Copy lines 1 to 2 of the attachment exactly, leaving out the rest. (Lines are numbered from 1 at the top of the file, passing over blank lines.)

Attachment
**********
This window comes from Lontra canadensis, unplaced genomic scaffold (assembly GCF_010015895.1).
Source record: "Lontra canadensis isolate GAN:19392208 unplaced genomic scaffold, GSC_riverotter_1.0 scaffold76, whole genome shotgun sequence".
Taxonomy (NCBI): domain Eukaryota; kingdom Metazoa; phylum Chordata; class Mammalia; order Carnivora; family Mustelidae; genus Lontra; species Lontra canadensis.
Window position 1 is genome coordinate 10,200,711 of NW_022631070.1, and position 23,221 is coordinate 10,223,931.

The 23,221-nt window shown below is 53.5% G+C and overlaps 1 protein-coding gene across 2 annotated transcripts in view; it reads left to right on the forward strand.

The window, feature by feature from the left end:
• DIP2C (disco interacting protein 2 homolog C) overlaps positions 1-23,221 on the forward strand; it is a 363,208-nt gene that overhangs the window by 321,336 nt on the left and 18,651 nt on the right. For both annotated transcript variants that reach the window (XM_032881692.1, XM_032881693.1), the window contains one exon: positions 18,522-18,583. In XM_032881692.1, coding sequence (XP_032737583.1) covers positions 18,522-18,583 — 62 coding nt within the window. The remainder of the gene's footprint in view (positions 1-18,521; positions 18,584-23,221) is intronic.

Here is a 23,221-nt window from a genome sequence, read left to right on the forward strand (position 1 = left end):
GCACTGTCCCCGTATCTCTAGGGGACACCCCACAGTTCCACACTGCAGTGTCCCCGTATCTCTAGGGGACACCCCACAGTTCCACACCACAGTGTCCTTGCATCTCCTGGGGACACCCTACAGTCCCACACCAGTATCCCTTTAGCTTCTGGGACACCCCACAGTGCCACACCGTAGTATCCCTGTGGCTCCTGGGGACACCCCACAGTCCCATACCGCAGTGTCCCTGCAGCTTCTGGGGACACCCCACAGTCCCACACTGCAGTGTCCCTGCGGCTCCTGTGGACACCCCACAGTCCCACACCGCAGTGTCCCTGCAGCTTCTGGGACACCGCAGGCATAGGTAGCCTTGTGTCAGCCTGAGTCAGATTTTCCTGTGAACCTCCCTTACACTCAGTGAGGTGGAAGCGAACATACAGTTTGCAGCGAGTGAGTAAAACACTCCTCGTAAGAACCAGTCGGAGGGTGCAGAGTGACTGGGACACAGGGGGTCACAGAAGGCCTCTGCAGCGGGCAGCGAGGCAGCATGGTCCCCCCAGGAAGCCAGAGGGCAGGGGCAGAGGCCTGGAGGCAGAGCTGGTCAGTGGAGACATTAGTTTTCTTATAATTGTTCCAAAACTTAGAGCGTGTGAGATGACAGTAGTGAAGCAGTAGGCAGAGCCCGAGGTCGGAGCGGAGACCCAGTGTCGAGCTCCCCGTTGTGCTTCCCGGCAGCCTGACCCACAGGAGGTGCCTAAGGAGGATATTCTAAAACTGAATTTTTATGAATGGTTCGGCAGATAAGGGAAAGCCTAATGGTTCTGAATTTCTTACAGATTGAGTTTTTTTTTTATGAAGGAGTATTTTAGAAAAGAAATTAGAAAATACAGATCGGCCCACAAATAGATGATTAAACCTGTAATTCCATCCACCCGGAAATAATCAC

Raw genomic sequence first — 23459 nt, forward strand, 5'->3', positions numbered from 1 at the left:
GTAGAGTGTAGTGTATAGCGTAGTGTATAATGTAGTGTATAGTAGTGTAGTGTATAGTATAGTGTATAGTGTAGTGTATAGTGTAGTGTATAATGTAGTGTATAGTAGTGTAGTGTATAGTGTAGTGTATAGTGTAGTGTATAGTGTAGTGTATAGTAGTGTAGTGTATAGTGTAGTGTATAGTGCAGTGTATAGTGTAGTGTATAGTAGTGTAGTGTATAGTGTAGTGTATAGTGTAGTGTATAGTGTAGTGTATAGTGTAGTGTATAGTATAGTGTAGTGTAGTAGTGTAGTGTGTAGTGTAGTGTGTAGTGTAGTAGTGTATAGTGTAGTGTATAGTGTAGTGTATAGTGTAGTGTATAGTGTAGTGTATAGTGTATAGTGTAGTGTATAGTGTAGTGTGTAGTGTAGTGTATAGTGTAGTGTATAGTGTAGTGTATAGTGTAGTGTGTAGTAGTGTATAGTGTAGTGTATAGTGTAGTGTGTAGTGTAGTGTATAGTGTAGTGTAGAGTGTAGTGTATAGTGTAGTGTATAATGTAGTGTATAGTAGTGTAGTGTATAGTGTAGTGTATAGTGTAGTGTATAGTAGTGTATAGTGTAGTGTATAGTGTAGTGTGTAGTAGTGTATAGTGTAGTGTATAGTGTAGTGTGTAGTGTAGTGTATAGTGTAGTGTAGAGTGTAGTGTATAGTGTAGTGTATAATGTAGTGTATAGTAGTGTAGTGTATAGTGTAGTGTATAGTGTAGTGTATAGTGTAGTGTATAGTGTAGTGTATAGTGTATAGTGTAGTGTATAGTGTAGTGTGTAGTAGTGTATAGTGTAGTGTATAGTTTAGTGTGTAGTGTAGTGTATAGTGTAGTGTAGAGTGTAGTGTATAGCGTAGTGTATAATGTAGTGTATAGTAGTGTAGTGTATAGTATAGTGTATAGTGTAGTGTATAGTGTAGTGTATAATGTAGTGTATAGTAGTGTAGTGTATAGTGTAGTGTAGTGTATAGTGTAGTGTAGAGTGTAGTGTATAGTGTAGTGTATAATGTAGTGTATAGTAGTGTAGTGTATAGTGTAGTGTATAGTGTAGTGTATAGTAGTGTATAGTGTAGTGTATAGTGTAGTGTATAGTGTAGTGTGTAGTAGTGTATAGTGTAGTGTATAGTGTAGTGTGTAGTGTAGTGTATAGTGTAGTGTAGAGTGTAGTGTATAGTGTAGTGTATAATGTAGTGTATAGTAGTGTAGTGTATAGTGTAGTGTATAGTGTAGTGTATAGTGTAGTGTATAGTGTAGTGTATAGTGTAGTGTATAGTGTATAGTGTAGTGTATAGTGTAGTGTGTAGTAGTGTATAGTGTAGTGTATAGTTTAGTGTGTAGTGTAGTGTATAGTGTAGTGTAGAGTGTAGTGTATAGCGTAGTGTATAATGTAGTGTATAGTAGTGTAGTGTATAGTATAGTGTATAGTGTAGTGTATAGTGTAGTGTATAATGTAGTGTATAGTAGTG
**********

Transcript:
This window comes from Lontra canadensis, unplaced genomic scaffold (assembly GCF_010015895.1).
Source record: "Lontra canadensis isolate GAN:19392208 unplaced genomic scaffold, GSC_riverotter_1.0 scaffold76, whole genome shotgun sequence".